Weekly Round-Up of Polish News Developments
Tuesday’s government reshuffle was very much along expected lines with a modest restructuring in light of the departure of Jarosław Gowin and Porozumienie earlier in the year, while at the same time moving to strengthen the government’s position in the Sejm by giving cabinet-level representation to the Adam Bielan-led Partia Republikańska. This was achieved by the appointment of Kamil Bortniczuk as the head of the once again independent Sports Ministry – just over a year after the ministry in dissolved in October 2020. The highest profile new appointment saw the return to office of long-serving Prawo i Sprawiedliwość politician Henryk Kowalczyk as a Deputy Prime Minister and Agriculture Minister. Meanwhile the ongoing conflict with the European Union institutions worsened further with the European Court of Justice levying a €1 million a day fine on Poland over its failure to suspend the work of the Disciplinary Chamber of the Supreme Court.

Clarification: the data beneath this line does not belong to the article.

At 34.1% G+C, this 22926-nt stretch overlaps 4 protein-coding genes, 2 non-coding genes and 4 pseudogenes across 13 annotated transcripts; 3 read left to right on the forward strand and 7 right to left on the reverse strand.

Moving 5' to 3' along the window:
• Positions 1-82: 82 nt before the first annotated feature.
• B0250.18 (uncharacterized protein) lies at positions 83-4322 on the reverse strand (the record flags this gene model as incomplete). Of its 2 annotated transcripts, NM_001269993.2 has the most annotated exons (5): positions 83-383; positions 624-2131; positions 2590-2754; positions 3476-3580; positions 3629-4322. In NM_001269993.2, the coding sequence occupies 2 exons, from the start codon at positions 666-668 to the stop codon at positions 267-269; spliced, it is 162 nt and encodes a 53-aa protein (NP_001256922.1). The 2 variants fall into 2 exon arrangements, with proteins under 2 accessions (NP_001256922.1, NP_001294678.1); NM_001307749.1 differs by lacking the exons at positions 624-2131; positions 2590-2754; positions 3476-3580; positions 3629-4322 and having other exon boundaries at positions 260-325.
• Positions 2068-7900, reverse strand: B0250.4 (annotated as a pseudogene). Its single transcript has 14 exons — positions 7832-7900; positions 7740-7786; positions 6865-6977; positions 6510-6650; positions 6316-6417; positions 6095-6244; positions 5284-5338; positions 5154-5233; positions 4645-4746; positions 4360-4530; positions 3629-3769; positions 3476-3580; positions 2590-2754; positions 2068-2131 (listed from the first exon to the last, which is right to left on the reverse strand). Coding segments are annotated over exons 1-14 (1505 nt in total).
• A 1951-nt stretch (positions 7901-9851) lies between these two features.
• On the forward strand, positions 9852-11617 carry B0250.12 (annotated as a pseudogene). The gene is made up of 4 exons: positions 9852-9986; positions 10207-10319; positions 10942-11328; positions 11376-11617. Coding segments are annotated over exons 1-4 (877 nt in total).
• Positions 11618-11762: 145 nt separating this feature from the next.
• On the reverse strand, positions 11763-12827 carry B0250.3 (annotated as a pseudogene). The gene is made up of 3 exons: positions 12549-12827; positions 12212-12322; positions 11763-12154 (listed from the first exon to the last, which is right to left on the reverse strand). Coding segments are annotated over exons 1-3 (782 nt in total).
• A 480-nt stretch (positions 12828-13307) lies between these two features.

The main news stories this week:
- a Government reshuffles sees Henryk Kowalczyk named a Deputy Prime Minister and Agriculture Minister
- Prime Minister Morawiecki accuses the EU of making demands ‘with a gun to our head’ as the European Court of Justice imposes a €1 million a day fine on Poland over the country’s judicial reforms
- the government unveils a new homeland defence bill which aims to further boost Poland’s military capability, and
- a Polish astronomer working for NASA discovers his third comet.
On Tuesday the long-flagged reshuffle of the Council of Ministers, anticipated since the exit of Porozumienie from the ruling bloc last August, took place. President Andrzej Duda formally appointed several new ministers with the highest profile new appointment being that of former Environment Minister and Prawo i Sprawiedliwość stalwart Henryk Kowalczyk, who returned to government as the new Agriculture minister, as well as becoming one of the four Deputy Prime Ministers. Kowalczyk returns to the government almost exactly two years after he left in the reshuffle that followed Prawo i Sprawiedliwość ’s 2019 re-election victory and 14 years since he’d served as deputy Agriculture minister in a previous government.